Stock-outs loom at some vaccination sites as J&J jabs are held back
The Western Cape health department confirmed on Thursday that the delayed arrival of Johnson & Johnson (J&J) vaccines to the country will mean a major “supply constraint in the coming weeks”.
This could mean stock-outs at several sites set up to vaccinate those over the age of 60 and healthcare workers not yet vaccinated under the Sisonke programme.
Dr Keith Cloete, head of health in the province, said: “Up until last week, 124,000 doses were received, but there is a supply constraint for the coming weeks because of delays in receiving J&J doses.”
In the first two weeks of the official rollout that began on May 17, the province had administered 85,000 jabs. Added to those done under Sisonke, this amounted to 178,000.
But while the capacity to vaccinate at the growing number of sites is being “ramped up”, there is a “problem in the vaccine supply”.
Cloete said: “We can do a maximum of 70,000 vaccines next week, unless J&J starts coming back into the system.”
In the first week there were 18 sites and by Friday there will be 114. The plan is for 186, but the “supply problem will stymie this”, according to Cloete.
“The supply constraints are not regarding the capacity at our sites to administer vaccines. We cannot do the intended 120,000 next week and that big supply constraint is a direct result of the non-delivery and non-release of the J&J doses.”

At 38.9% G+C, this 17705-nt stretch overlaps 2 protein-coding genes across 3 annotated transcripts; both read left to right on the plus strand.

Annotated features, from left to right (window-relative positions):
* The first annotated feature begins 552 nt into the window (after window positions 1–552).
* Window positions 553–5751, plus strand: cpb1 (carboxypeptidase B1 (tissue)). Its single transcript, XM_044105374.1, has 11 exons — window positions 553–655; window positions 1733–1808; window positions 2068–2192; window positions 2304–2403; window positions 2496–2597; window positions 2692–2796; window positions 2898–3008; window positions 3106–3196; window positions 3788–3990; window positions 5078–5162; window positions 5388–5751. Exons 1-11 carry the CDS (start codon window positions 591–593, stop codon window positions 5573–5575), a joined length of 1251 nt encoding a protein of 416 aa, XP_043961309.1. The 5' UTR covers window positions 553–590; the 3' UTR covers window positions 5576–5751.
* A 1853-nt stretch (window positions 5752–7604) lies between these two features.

SA had ordered just over 30 million doses of the J&J vaccine, which only requires one jab, while Aspen Pharmacare Holdings, the country’s biggest drugmaker, has a contract to fill and package the vaccine at a local plant.
But early in May, the US Food and Drug Administration (FDA) slammed the brakes on millions of doses because of a contamination incident that arose at a company that was making an ingredient that goes into the jab.
Also of concern in the vaccine rollout in SA is low registration numbers in some communities.
Examples cited by provincial health minister Dr Nomafrench Mbombo were Belhar, where only 2,000 out of 9,000 over-60s have registered, and the Central Karoo, where only 22% of those eligible have registered.
She said the department was aware of delays in registered individuals receiving SMSes, and said: “We do understand your concerns but we want you to be patient.”
Cloete said the province was only “just short of officially calling the numbers a third wave”.
Oxygen use is increasing, as is the positivity rate, and the reproduction rate is now 1.2 — meaning that of every 10 cases, 12 other active cases appear.
There are on average 320 new diagnoses each day in the province, and admissions have increased to 40 a day, with deaths around five to six a day.
“This coming week, or the week after, we will hit the third wave,” Cloete said, adding that “several widespread cluster events — similar to what we saw in November — are heralding the imminent third wave through widespread community transmission”.